1. Peace and good health to all~

          Quote from article posted from Celiac website:

          “The gluten-free diet is complicated and expensive”

          I do not think so on either point..

          I’ve been 100% gluten free since 2000 nobody was talking gluten then…
          up to that point I was very ill let’s just say that…
          As soon as I stopped eating gluten (and other additives) my health began to rebound

          I had to re-learn how to eat…

          Just speaking from my experience that eating a gluten free is LESS expensive than when I was eating pre-packaged processed foods (yes GF prepared foods can be $$)…

          Each one of us has unique needs, just sharing what works for me
          my basic diet includes (organic whenever possible-
          knowing not all can afford organic from stores, mainly listing categories)
          fresh fruits and vegs
          rice/brown rice pasta
          meat and eggs we raise
          homemade chicken broth (very healing to GI)
          seeds (sunflower, sesame, pumpkin)
          first cold pressed, unrefined olive oil and coconut oil
          I also use Himalayan salt and ground black pepper
          sometimes dried herbs

          I am allergic to dairy so I use fortified rice milk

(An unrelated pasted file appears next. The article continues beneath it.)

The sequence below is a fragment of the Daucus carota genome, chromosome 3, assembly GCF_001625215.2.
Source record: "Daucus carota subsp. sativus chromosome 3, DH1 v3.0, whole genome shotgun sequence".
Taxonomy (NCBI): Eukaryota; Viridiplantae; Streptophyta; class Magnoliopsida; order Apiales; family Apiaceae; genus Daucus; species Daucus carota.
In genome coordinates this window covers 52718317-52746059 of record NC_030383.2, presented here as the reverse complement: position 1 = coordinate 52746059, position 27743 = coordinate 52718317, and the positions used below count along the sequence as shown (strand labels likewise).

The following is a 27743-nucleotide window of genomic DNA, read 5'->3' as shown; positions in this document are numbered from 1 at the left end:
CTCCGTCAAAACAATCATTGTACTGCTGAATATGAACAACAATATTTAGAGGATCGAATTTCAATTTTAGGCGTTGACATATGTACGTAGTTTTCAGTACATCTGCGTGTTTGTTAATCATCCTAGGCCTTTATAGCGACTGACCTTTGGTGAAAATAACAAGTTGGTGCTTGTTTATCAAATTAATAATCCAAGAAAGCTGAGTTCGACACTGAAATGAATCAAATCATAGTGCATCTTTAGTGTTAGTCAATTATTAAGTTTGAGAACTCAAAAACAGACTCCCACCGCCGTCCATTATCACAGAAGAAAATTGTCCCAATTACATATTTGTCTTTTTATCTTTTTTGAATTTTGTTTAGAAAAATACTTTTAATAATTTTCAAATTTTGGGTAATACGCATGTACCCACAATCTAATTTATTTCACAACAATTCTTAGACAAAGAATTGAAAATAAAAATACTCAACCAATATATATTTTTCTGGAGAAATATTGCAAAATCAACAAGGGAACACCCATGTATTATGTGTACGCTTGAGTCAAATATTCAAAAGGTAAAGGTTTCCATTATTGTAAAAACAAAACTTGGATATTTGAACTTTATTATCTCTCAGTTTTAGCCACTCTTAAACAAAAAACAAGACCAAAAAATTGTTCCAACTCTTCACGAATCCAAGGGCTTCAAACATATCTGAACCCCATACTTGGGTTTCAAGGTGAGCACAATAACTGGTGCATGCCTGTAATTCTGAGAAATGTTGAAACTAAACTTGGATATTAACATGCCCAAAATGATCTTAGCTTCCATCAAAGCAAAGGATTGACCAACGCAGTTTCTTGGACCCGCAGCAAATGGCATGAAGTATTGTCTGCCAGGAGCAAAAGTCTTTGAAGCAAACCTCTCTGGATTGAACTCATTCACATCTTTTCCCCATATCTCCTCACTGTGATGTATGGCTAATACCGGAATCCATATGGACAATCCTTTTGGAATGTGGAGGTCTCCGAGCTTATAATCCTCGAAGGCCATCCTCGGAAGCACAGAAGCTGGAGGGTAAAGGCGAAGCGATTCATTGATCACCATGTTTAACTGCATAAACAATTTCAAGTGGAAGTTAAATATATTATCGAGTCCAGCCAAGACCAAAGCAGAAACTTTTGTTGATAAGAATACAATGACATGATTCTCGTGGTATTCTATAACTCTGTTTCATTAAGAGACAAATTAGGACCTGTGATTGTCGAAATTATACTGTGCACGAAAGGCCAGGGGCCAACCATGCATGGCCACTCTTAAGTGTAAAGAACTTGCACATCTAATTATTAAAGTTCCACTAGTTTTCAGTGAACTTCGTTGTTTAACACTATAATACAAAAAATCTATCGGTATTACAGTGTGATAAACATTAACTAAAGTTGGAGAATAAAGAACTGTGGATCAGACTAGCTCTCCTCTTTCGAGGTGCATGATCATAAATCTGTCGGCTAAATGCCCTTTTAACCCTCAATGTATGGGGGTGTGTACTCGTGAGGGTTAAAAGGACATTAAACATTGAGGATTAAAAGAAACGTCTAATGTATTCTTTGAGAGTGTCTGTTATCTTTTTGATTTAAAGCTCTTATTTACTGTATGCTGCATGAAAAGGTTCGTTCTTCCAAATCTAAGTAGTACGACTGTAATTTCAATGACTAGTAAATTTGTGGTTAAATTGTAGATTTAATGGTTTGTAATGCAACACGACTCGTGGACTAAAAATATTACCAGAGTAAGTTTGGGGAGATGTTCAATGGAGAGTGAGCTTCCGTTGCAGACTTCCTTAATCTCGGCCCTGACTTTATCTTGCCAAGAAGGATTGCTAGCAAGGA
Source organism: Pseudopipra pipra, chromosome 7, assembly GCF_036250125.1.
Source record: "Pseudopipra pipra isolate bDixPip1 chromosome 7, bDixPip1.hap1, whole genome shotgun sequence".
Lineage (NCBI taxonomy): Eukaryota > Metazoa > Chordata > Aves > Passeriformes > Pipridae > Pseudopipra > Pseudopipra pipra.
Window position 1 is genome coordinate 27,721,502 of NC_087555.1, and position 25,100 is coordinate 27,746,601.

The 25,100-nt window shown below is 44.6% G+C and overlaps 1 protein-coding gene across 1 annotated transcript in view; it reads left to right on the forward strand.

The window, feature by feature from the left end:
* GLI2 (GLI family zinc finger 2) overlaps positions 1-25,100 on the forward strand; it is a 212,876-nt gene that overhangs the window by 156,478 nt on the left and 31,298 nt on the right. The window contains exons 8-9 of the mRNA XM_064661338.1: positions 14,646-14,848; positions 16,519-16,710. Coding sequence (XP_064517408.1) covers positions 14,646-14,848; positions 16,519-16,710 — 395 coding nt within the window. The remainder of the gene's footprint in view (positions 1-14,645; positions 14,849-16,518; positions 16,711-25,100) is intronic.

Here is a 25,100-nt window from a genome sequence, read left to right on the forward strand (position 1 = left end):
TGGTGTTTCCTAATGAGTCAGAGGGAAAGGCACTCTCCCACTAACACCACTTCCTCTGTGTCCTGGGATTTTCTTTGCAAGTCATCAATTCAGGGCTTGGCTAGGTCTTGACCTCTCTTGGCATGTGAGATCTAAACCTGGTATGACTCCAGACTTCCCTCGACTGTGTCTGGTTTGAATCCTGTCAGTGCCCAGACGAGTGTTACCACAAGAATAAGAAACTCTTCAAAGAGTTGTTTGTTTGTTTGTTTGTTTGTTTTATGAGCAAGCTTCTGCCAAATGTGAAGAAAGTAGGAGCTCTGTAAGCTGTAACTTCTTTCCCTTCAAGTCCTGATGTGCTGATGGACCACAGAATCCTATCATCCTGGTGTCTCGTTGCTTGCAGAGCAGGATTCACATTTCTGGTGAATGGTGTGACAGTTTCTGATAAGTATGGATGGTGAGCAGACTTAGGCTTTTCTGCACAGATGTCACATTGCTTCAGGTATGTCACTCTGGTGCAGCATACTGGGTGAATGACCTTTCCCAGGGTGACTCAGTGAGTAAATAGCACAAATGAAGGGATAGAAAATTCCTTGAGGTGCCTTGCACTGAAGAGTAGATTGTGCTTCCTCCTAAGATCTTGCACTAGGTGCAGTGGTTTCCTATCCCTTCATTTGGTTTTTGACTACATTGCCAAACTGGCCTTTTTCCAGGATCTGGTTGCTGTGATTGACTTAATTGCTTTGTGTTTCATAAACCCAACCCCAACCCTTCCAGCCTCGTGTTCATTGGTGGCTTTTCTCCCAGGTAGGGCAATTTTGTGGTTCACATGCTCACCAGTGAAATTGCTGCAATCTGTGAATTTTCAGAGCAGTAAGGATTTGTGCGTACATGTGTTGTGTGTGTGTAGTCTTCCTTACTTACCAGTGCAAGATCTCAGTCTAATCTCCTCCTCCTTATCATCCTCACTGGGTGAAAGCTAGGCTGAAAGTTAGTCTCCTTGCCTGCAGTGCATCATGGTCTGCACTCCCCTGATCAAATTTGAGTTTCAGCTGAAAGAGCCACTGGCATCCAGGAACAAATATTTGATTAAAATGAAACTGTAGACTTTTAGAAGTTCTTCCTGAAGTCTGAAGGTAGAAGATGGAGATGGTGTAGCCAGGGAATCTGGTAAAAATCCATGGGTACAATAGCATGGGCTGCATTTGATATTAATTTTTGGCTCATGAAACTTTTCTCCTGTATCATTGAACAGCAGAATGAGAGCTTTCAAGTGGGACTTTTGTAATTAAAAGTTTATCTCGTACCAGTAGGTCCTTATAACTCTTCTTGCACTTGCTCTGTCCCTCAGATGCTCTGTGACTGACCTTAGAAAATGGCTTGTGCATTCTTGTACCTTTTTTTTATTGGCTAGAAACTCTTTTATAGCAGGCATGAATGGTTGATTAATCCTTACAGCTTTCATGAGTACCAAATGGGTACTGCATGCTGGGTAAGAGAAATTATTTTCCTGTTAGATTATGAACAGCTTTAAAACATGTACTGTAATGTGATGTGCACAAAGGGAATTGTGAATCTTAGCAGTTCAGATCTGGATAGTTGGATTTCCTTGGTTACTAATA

and diatomaceous earth and other calcium supps

          Eating clean (unprocessed) is less expensive imho

          Don’t let fears of $$ hold you back from pursuing a healthier diet

          To all, May all your health prosper :)

        2. Seriously. If you add up what a “normal” person spends on digestive related disorders and add that into the food budget, it’s a LOT cheaper!

        3. yes, avoid the poisons that affect your own body and save on all medications, diet gimmicks, and illness.

        4. Last time I took Nyquil it dried me out so bad I could barely breathe and I spent a week dry coughing. I’ll suffer the cold, thanks. One ibuprophen will put me to sleep, and forget acetominaphen. I can just imagine a doctor’s panic if he gave me some prescription and the effects were five times as strong as he expected…